The I-T department has issued Vodafone a reminder over its Rs 14,200-crore tax demand and threatened to seize assets in the case of non-payment, a move the UK firm said shows disconnect with Prime Minister Narendra Modi’s promise of a tax-friendly environment.
The department on February 4 sent a notice to Vodafone International Holdings BV seeking Rs 14,200 crore in taxes, which it says are due from its $11 billion acquisition of Hutchison Whampoa’s India telecom business in 2007.
After serving a Rs. 14,200 crore tax demand reminder to the company in a long-running dispute, the Income Tax Department on Tuesday sought to play down the notice saying it was “part of a normal process”.
A senior tax department official said that the government is keen to have a predictable and stable taxation regime as envisaged by Prime Minister Narendra Modi, even as the company asserted that the “reminder” goes against the promise of “a tax-friendly environment”.
The department has issued telecom giant a reminder for what it claims to be Rs. 14,200 crore capital gains tax dues and has threatened to seize assets on non-payment.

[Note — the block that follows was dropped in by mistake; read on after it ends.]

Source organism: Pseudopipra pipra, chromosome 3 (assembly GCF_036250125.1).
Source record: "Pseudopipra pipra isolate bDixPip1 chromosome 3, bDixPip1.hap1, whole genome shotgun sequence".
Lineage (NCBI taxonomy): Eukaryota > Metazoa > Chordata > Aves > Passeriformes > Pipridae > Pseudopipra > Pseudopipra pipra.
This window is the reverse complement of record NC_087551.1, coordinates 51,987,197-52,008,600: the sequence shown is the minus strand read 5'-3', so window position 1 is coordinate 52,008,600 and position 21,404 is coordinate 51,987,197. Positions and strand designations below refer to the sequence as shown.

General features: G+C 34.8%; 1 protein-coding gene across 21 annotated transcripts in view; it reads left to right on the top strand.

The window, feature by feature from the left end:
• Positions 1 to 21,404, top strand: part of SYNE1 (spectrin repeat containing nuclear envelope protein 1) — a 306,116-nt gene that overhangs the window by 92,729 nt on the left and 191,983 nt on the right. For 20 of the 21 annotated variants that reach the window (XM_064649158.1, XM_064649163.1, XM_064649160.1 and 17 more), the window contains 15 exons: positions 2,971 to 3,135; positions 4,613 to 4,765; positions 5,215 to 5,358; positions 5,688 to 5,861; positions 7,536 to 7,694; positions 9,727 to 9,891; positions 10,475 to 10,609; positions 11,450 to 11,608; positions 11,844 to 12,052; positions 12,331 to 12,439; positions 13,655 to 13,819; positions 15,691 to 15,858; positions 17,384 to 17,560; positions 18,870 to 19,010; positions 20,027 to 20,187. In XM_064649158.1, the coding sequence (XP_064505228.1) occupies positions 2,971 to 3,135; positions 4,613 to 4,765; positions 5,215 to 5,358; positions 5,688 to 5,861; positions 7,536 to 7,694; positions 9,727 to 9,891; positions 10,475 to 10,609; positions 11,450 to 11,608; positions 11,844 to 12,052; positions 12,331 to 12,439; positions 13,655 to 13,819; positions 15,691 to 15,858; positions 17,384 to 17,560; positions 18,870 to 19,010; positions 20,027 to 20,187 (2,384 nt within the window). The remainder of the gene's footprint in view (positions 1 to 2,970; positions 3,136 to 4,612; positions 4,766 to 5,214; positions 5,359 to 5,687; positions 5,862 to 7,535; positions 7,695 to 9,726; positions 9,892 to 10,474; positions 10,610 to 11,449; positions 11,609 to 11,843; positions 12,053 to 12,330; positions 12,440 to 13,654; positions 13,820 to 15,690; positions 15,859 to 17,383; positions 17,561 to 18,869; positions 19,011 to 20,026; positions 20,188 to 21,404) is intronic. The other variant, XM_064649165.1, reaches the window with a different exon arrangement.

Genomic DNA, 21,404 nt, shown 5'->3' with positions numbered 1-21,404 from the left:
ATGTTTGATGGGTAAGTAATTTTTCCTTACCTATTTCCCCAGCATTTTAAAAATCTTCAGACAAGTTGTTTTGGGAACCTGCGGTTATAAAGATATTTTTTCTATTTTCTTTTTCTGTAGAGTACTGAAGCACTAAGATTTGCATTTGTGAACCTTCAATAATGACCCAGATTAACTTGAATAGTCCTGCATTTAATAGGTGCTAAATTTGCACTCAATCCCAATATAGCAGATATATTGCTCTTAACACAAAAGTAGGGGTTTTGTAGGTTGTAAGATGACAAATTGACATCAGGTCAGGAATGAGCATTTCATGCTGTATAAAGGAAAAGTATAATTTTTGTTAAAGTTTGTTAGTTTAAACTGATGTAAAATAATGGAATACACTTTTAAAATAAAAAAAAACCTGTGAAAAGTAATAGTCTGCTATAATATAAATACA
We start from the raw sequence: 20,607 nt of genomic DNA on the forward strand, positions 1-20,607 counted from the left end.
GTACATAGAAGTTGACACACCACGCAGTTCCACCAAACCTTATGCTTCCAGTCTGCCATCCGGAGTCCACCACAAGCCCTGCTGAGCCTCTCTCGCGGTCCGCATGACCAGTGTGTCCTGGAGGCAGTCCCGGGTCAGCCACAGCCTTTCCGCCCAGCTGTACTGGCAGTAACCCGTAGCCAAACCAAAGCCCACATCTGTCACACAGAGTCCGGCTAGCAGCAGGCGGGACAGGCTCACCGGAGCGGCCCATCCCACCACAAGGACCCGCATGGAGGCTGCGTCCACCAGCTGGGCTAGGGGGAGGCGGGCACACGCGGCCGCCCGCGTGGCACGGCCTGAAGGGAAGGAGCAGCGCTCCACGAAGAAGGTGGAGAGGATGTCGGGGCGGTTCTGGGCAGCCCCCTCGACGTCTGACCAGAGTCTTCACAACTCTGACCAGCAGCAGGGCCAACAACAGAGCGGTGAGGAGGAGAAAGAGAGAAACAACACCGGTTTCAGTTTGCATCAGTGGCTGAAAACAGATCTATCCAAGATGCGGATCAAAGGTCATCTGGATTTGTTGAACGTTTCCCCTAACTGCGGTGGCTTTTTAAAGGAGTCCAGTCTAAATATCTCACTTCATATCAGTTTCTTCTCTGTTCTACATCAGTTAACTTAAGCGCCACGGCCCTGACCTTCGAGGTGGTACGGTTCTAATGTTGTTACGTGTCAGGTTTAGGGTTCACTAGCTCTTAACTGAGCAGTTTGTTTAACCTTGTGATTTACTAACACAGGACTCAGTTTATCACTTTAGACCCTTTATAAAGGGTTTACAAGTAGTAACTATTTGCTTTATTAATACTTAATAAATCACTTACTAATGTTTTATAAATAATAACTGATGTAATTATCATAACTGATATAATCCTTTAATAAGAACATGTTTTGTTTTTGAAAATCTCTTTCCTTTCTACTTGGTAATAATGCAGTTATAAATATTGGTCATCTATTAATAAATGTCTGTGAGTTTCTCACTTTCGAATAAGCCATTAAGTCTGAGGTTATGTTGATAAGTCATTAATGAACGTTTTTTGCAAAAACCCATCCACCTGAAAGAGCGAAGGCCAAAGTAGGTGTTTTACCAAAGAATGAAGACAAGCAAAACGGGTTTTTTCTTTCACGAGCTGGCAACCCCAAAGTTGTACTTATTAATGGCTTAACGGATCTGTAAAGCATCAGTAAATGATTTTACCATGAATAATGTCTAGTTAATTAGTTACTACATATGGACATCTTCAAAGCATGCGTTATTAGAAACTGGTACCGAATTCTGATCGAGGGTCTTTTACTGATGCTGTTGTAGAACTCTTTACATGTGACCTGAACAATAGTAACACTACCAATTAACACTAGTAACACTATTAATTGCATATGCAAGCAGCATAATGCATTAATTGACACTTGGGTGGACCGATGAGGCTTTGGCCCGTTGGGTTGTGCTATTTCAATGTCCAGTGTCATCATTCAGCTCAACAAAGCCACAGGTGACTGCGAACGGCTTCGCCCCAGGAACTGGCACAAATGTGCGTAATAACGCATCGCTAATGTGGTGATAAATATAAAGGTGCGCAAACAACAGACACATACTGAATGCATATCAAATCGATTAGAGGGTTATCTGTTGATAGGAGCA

“We can confirm that we have received a tax reminder from the Tax Department that also references asset seizures in the event of non-payment,” a Vodafone spokesperson said.
Vodafone’s Issue :
The British telecom major has disputed the tax demand over its acquisition of 67% stake in Hutchison, now called Vodafone India, arguing that no tax was due as the transaction was conducted offshore.
But the tax department’s contention is capital gains were made on assets in India.
“The Indian government stated in 2014 that existing tax disputes, including ours, would be resolved through the existing judicial process,” Vodafone said in the statement.
the company has been fighting Indian tax authorities for years over its purchase of billionaire Li Ka-shing’s mobile-phone business in the country during 2007 in a case that analysts have said may influence foreign investors’ perceptions about India.
It’s not immediately clear what the government’s next steps would be if Vodafone were to decline the payment request.
Vodafone, the second-largest mobile carrier in India, began international arbitration proceedings on the tax bill in 2014. It’s the biggest of three disputes Vodafone has had with India’s government under Prime Minister Narendra Modi’s predecessor.
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